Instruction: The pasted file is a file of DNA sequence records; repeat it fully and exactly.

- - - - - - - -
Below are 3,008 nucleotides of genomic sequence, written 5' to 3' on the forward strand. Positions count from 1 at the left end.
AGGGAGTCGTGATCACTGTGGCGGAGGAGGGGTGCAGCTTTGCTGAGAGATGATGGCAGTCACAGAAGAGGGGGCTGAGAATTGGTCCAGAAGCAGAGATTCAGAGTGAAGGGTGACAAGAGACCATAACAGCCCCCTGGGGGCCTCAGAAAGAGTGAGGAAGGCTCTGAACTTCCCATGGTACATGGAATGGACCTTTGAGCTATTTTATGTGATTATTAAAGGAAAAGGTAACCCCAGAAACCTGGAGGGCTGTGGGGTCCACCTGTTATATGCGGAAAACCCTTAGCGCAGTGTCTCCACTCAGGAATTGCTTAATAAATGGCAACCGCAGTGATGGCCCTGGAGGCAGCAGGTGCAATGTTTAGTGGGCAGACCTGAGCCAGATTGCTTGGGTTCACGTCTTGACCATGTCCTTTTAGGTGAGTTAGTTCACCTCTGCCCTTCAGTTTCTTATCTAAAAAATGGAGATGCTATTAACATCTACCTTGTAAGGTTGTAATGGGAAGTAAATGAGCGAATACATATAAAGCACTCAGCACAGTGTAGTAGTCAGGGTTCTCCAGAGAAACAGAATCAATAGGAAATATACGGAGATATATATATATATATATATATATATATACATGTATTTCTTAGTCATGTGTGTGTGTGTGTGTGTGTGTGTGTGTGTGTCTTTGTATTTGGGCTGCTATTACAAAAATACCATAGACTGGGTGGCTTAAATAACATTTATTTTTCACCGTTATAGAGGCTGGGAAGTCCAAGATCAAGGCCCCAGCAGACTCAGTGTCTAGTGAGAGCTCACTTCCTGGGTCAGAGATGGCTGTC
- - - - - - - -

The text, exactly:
Below are 3,008 nucleotides of genomic sequence, written 5' to 3' on the forward strand. Positions count from 1 at the left end.
AGGGAGTCGTGATCACTGTGGCGGAGGAGGGGTGCAGCTTTGCTGAGAGATGATGGCAGTCACAGAAGAGGGGGCTGAGAATTGGTCCAGAAGCAGAGATTCAGAGTGAAGGGTGACAAGAGACCATAACAGCCCCCTGGGGGCCTCAGAAAGAGTGAGGAAGGCTCTGAACTTCCCATGGTACATGGAATGGACCTTTGAGCTATTTTATGTGATTATTAAAGGAAAAGGTAACCCCAGAAACCTGGAGGGCTGTGGGGTCCACCTGTTATATGCGGAAAACCCTTAGCGCAGTGTCTCCACTCAGGAATTGCTTAATAAATGGCAACCGCAGTGATGGCCCTGGAGGCAGCAGGTGCAATGTTTAGTGGGCAGACCTGAGCCAGATTGCTTGGGTTCACGTCTTGACCATGTCCTTTTAGGTGAGTTAGTTCACCTCTGCCCTTCAGTTTCTTATCTAAAAAATGGAGATGCTATTAACATCTACCTTGTAAGGTTGTAATGGGAAGTAAATGAGCGAATACATATAAAGCACTCAGCACAGTGTAGTAGTCAGGGTTCTCCAGAGAAACAGAATCAATAGGAAATATACGGAGATATATATATATATATATATATATATATACATGTATTTCTTAGTCATGTGTGTGTGTGTGTGTGTGTGTGTGTGTGTGTCTTTGTATTTGGGCTGCTATTACAAAAATACCATAGACTGGGTGGCTTAAATAACATTTATTTTTCACCGTTATAGAGGCTGGGAAGTCCAAGATCAAGGCCCCAGCAGACTCAGTGTCTAGTGAGAGCTCACTTCCTGGGTCAGAGATGGCTGTC